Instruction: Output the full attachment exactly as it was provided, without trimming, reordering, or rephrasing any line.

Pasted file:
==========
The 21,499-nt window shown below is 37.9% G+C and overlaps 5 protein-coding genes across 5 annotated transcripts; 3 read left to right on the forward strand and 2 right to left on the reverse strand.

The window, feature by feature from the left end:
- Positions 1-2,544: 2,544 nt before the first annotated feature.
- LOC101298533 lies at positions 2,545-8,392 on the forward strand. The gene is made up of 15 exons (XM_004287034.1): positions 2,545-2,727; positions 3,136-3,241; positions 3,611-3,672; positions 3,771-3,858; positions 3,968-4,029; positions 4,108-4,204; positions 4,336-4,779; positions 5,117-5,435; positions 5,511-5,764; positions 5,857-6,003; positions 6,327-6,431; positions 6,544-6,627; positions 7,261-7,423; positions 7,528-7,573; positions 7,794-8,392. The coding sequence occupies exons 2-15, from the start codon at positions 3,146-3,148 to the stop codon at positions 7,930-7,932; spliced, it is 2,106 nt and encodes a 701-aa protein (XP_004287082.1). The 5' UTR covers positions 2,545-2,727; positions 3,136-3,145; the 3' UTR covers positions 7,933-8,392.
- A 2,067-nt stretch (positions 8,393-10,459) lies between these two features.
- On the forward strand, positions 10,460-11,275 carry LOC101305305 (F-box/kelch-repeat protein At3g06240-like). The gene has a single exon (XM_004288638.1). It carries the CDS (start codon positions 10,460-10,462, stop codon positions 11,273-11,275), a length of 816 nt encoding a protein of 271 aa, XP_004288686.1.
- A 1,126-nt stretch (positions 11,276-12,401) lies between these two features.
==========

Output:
The 21,499-nt window shown below is 37.9% G+C and overlaps 5 protein-coding genes across 5 annotated transcripts; 3 read left to right on the forward strand and 2 right to left on the reverse strand.

The window, feature by feature from the left end:
- Positions 1-2,544: 2,544 nt before the first annotated feature.
- LOC101298533 lies at positions 2,545-8,392 on the forward strand. The gene is made up of 15 exons (XM_004287034.1): positions 2,545-2,727; positions 3,136-3,241; positions 3,611-3,672; positions 3,771-3,858; positions 3,968-4,029; positions 4,108-4,204; positions 4,336-4,779; positions 5,117-5,435; positions 5,511-5,764; positions 5,857-6,003; positions 6,327-6,431; positions 6,544-6,627; positions 7,261-7,423; positions 7,528-7,573; positions 7,794-8,392. The coding sequence occupies exons 2-15, from the start codon at positions 3,146-3,148 to the stop codon at positions 7,930-7,932; spliced, it is 2,106 nt and encodes a 701-aa protein (XP_004287082.1). The 5' UTR covers positions 2,545-2,727; positions 3,136-3,145; the 3' UTR covers positions 7,933-8,392.
- A 2,067-nt stretch (positions 8,393-10,459) lies between these two features.
- On the forward strand, positions 10,460-11,275 carry LOC101305305 (F-box/kelch-repeat protein At3g06240-like). The gene has a single exon (XM_004288638.1). It carries the CDS (start codon positions 10,460-10,462, stop codon positions 11,273-11,275), a length of 816 nt encoding a protein of 271 aa, XP_004288686.1.
- A 1,126-nt stretch (positions 11,276-12,401) lies between these two features.